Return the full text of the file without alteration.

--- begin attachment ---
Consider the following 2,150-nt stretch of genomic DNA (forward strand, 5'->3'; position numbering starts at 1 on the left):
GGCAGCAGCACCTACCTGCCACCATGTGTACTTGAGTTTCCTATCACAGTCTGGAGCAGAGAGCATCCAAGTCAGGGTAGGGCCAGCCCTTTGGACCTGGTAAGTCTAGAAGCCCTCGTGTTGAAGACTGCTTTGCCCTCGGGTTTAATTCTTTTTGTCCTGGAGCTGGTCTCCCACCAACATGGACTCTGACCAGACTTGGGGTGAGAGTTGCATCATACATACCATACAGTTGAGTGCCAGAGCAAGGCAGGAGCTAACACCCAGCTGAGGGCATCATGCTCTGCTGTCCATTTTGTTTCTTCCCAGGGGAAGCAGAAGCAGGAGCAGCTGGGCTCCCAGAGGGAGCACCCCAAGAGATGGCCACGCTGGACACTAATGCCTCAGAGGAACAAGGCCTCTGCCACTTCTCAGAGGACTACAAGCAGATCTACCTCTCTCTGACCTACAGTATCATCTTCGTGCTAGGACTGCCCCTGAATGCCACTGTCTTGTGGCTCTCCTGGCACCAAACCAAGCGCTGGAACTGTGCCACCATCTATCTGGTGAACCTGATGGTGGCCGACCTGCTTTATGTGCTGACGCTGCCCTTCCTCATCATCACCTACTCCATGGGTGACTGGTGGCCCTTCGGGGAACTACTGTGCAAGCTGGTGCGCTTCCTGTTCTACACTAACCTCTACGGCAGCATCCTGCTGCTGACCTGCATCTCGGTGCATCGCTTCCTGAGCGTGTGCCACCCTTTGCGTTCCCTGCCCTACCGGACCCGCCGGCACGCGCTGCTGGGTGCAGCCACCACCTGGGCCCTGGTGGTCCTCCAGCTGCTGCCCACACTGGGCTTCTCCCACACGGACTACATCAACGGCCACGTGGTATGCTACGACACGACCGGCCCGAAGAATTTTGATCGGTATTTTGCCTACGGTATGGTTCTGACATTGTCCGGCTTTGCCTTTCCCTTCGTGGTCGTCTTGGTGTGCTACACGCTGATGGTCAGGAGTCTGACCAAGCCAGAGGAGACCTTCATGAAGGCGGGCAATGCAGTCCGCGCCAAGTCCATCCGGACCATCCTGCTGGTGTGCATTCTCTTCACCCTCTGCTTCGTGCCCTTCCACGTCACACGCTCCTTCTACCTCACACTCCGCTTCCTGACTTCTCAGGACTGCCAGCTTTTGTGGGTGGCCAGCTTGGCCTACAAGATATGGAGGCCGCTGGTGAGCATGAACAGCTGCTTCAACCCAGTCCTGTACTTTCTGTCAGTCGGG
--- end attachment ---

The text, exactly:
Consider the following 2,150-nt stretch of genomic DNA (forward strand, 5'->3'; position numbering starts at 1 on the left):
GGCAGCAGCACCTACCTGCCACCATGTGTACTTGAGTTTCCTATCACAGTCTGGAGCAGAGAGCATCCAAGTCAGGGTAGGGCCAGCCCTTTGGACCTGGTAAGTCTAGAAGCCCTCGTGTTGAAGACTGCTTTGCCCTCGGGTTTAATTCTTTTTGTCCTGGAGCTGGTCTCCCACCAACATGGACTCTGACCAGACTTGGGGTGAGAGTTGCATCATACATACCATACAGTTGAGTGCCAGAGCAAGGCAGGAGCTAACACCCAGCTGAGGGCATCATGCTCTGCTGTCCATTTTGTTTCTTCCCAGGGGAAGCAGAAGCAGGAGCAGCTGGGCTCCCAGAGGGAGCACCCCAAGAGATGGCCACGCTGGACACTAATGCCTCAGAGGAACAAGGCCTCTGCCACTTCTCAGAGGACTACAAGCAGATCTACCTCTCTCTGACCTACAGTATCATCTTCGTGCTAGGACTGCCCCTGAATGCCACTGTCTTGTGGCTCTCCTGGCACCAAACCAAGCGCTGGAACTGTGCCACCATCTATCTGGTGAACCTGATGGTGGCCGACCTGCTTTATGTGCTGACGCTGCCCTTCCTCATCATCACCTACTCCATGGGTGACTGGTGGCCCTTCGGGGAACTACTGTGCAAGCTGGTGCGCTTCCTGTTCTACACTAACCTCTACGGCAGCATCCTGCTGCTGACCTGCATCTCGGTGCATCGCTTCCTGAGCGTGTGCCACCCTTTGCGTTCCCTGCCCTACCGGACCCGCCGGCACGCGCTGCTGGGTGCAGCCACCACCTGGGCCCTGGTGGTCCTCCAGCTGCTGCCCACACTGGGCTTCTCCCACACGGACTACATCAACGGCCACGTGGTATGCTACGACACGACCGGCCCGAAGAATTTTGATCGGTATTTTGCCTACGGTATGGTTCTGACATTGTCCGGCTTTGCCTTTCCCTTCGTGGTCGTCTTGGTGTGCTACACGCTGATGGTCAGGAGTCTGACCAAGCCAGAGGAGACCTTCATGAAGGCGGGCAATGCAGTCCGCGCCAAGTCCATCCGGACCATCCTGCTGGTGTGCATTCTCTTCACCCTCTGCTTCGTGCCCTTCCACGTCACACGCTCCTTCTACCTCACACTCCGCTTCCTGACTTCTCAGGACTGCCAGCTTTTGTGGGTGGCCAGCTTGGCCTACAAGATATGGAGGCCGCTGGTGAGCATGAACAGCTGCTTCAACCCAGTCCTGTACTTTCTGTCAGTCGGG